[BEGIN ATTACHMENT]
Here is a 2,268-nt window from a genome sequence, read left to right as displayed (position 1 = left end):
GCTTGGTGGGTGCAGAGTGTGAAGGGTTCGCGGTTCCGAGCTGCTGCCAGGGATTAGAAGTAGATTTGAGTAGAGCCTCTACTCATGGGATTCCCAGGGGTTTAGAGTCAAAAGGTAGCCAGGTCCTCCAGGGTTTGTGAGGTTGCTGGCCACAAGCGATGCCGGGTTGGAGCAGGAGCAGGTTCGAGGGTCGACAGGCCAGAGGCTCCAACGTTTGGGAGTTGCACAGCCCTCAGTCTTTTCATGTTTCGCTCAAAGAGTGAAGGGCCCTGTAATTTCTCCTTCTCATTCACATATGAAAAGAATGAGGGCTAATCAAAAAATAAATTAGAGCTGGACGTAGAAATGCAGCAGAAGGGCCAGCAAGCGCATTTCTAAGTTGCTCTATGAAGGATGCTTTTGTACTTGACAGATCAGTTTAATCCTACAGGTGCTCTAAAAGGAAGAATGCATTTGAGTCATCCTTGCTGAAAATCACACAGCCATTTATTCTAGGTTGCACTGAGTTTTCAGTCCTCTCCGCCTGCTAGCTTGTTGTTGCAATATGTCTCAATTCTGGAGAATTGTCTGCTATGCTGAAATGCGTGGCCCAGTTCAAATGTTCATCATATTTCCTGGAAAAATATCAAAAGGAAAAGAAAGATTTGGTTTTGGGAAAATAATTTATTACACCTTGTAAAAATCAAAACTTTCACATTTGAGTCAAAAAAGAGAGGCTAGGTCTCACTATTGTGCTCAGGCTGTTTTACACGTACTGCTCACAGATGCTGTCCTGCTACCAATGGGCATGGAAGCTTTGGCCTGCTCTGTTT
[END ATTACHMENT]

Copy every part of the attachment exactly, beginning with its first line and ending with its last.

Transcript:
Here is a 2,268-nt window from a genome sequence, read left to right as displayed (position 1 = left end):
GCTTGGTGGGTGCAGAGTGTGAAGGGTTCGCGGTTCCGAGCTGCTGCCAGGGATTAGAAGTAGATTTGAGTAGAGCCTCTACTCATGGGATTCCCAGGGGTTTAGAGTCAAAAGGTAGCCAGGTCCTCCAGGGTTTGTGAGGTTGCTGGCCACAAGCGATGCCGGGTTGGAGCAGGAGCAGGTTCGAGGGTCGACAGGCCAGAGGCTCCAACGTTTGGGAGTTGCACAGCCCTCAGTCTTTTCATGTTTCGCTCAAAGAGTGAAGGGCCCTGTAATTTCTCCTTCTCATTCACATATGAAAAGAATGAGGGCTAATCAAAAAATAAATTAGAGCTGGACGTAGAAATGCAGCAGAAGGGCCAGCAAGCGCATTTCTAAGTTGCTCTATGAAGGATGCTTTTGTACTTGACAGATCAGTTTAATCCTACAGGTGCTCTAAAAGGAAGAATGCATTTGAGTCATCCTTGCTGAAAATCACACAGCCATTTATTCTAGGTTGCACTGAGTTTTCAGTCCTCTCCGCCTGCTAGCTTGTTGTTGCAATATGTCTCAATTCTGGAGAATTGTCTGCTATGCTGAAATGCGTGGCCCAGTTCAAATGTTCATCATATTTCCTGGAAAAATATCAAAAGGAAAAGAAAGATTTGGTTTTGGGAAAATAATTTATTACACCTTGTAAAAATCAAAACTTTCACATTTGAGTCAAAAAAGAGAGGCTAGGTCTCACTATTGTGCTCAGGCTGTTTTACACGTACTGCTCACAGATGCTGTCCTGCTACCAATGGGCATGGAAGCTTTGGCCTGCTCTGTTT